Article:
The biophysical environment of the FMU (or mission area) influences crop productivity and yield (Bayala et al., 2012; Molden et al., 2010). Therefore, it is important to monitor the important biophysical variables to allow informed decisions during the season. Two, interdependent groups of biophysical variables stand out as worthy of monitoring:
- Meteorological variables: rainfall, temperature, relative humidity, and total incoming solar radiation are important meteorological variables should be monitored near the FMU during the season. In regions dominated by rainfed agriculture, reliable rainfall data assists farmers in taking measures against crop water stress (by supplemental irrigation). Meteorological variables can be measured by automatic weather stations, which measure a comprehensive set of variables, or by simple rain gauges that measure only rainfall.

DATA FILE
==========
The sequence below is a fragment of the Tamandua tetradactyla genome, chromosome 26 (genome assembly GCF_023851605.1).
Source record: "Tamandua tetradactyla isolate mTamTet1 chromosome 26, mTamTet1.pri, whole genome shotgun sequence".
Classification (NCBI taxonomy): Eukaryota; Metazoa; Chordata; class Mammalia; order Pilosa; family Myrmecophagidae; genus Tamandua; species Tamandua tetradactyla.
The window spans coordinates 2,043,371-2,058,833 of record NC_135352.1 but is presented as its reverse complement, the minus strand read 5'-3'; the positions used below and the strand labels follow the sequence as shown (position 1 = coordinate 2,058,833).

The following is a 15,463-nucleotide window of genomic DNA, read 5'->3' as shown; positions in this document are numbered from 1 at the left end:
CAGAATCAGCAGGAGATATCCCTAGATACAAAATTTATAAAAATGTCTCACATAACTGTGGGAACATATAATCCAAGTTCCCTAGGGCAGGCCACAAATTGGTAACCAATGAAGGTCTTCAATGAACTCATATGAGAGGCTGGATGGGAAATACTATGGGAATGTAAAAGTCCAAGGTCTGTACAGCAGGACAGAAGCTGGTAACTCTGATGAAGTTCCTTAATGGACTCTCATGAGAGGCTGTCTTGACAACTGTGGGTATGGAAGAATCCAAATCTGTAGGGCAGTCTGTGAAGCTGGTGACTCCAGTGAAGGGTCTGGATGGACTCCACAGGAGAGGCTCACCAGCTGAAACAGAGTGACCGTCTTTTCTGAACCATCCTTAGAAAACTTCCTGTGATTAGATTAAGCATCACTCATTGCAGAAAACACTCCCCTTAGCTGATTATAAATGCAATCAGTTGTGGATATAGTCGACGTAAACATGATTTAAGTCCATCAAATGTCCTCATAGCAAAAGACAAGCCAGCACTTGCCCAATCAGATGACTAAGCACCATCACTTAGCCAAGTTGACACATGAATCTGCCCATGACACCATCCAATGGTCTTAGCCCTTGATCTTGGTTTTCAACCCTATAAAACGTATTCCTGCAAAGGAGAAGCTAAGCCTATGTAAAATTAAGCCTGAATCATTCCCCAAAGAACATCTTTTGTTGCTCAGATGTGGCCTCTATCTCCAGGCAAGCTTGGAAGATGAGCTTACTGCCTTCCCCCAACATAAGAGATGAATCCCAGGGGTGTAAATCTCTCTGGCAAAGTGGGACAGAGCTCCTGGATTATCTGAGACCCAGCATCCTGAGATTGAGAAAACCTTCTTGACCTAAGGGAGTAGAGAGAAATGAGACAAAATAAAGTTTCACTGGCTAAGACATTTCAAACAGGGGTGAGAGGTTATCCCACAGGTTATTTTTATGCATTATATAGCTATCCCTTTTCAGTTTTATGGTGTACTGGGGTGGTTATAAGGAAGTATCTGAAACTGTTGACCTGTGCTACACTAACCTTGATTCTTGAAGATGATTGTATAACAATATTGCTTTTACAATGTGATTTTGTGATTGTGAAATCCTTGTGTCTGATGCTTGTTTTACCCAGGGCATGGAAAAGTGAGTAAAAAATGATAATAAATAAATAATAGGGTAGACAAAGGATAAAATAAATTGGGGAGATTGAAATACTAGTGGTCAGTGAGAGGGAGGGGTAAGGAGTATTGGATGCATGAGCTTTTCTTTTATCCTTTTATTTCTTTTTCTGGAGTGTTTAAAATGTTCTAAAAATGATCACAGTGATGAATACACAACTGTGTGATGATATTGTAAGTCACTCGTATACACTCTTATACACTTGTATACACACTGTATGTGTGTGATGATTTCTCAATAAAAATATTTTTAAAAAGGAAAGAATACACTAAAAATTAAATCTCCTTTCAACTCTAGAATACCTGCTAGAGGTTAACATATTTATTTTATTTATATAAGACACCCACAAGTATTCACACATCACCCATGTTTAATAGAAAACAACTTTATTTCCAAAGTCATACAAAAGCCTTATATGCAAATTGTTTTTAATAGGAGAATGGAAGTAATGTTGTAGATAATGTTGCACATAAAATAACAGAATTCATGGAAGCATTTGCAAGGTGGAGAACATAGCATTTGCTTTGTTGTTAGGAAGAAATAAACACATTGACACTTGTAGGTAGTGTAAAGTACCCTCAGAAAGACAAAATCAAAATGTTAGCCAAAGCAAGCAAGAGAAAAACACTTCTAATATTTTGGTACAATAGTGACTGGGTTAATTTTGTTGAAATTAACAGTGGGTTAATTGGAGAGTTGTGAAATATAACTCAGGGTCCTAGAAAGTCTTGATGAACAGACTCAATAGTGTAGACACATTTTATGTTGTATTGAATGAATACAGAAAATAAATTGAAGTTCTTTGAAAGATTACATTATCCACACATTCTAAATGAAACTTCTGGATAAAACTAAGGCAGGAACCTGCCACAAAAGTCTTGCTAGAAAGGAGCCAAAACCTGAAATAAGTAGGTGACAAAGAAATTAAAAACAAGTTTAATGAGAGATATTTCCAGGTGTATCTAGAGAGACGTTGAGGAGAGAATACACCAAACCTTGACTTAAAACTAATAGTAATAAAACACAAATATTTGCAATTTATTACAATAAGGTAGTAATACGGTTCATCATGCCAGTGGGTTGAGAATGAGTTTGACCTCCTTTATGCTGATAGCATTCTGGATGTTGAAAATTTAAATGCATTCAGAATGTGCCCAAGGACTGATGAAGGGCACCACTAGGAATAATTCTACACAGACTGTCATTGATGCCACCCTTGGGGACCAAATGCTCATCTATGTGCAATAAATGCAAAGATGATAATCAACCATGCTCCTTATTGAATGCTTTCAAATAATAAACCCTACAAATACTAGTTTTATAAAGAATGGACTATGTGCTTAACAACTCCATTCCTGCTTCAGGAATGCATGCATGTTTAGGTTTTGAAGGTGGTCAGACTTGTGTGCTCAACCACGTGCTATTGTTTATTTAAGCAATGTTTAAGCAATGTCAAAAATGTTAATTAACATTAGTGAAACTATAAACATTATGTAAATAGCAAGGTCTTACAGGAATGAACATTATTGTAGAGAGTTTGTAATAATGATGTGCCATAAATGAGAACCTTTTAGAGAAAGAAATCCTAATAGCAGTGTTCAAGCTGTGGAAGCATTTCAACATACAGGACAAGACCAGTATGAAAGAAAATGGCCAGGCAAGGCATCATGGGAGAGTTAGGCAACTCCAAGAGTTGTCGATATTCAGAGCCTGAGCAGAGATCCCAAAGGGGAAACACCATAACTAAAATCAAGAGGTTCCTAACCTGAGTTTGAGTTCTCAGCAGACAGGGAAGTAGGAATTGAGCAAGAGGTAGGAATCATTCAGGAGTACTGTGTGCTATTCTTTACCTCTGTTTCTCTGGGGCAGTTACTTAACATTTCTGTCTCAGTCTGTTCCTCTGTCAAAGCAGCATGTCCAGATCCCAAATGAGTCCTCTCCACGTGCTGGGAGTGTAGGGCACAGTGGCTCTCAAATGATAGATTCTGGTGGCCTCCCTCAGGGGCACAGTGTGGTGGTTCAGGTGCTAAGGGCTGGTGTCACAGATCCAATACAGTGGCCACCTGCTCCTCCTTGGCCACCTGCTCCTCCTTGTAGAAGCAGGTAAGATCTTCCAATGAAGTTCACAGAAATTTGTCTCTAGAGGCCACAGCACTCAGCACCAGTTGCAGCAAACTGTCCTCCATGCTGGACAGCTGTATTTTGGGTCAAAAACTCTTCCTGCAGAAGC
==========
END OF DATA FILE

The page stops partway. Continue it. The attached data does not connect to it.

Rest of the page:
- Soil moisture: This variable represents the amount of water in the soil, and is a critical factor to crop growth and productivity. Similar to meteorological information, monitoring spatio-temporal variation in soil moisture at different stages of the cropping season allows for measures to reduce chances of crop failure. Low levels of soil moisture may require irrigation (i.e., if no rains are coming). Soil moisture can be measured using field devices such as EM38 (Rodrigues et al., 2015).